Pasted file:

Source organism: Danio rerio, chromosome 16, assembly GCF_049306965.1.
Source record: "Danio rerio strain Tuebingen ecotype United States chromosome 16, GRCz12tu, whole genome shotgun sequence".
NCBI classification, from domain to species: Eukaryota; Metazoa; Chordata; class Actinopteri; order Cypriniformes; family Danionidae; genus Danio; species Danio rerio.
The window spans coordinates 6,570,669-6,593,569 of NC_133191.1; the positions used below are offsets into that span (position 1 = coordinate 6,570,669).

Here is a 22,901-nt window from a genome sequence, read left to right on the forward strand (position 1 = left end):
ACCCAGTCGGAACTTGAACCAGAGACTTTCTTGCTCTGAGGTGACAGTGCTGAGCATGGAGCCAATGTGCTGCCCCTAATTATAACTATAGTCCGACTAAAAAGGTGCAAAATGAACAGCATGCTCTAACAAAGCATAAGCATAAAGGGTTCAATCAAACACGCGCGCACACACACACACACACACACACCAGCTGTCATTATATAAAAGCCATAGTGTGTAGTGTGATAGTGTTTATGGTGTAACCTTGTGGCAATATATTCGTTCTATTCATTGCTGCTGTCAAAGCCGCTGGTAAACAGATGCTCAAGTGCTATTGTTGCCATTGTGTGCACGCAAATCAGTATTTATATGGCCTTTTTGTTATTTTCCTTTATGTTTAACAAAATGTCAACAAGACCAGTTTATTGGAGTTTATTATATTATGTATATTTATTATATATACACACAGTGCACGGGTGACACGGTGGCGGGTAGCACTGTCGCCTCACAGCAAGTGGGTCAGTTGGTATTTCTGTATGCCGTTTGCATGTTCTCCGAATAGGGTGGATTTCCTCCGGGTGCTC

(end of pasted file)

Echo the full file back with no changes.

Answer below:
Source organism: Danio rerio, chromosome 16, assembly GCF_049306965.1.
Source record: "Danio rerio strain Tuebingen ecotype United States chromosome 16, GRCz12tu, whole genome shotgun sequence".
NCBI classification, from domain to species: Eukaryota; Metazoa; Chordata; class Actinopteri; order Cypriniformes; family Danionidae; genus Danio; species Danio rerio.
The window spans coordinates 6,570,669-6,593,569 of NC_133191.1; the positions used below are offsets into that span (position 1 = coordinate 6,570,669).

Here is a 22,901-nt window from a genome sequence, read left to right on the forward strand (position 1 = left end):
ACCCAGTCGGAACTTGAACCAGAGACTTTCTTGCTCTGAGGTGACAGTGCTGAGCATGGAGCCAATGTGCTGCCCCTAATTATAACTATAGTCCGACTAAAAAGGTGCAAAATGAACAGCATGCTCTAACAAAGCATAAGCATAAAGGGTTCAATCAAACACGCGCGCACACACACACACACACACACACCAGCTGTCATTATATAAAAGCCATAGTGTGTAGTGTGATAGTGTTTATGGTGTAACCTTGTGGCAATATATTCGTTCTATTCATTGCTGCTGTCAAAGCCGCTGGTAAACAGATGCTCAAGTGCTATTGTTGCCATTGTGTGCACGCAAATCAGTATTTATATGGCCTTTTTGTTATTTTCCTTTATGTTTAACAAAATGTCAACAAGACCAGTTTATTGGAGTTTATTATATTATGTATATTTATTATATATACACACAGTGCACGGGTGACACGGTGGCGGGTAGCACTGTCGCCTCACAGCAAGTGGGTCAGTTGGTATTTCTGTATGCCGTTTGCATGTTCTCCGAATAGGGTGGATTTCCTCCGGGTGCTC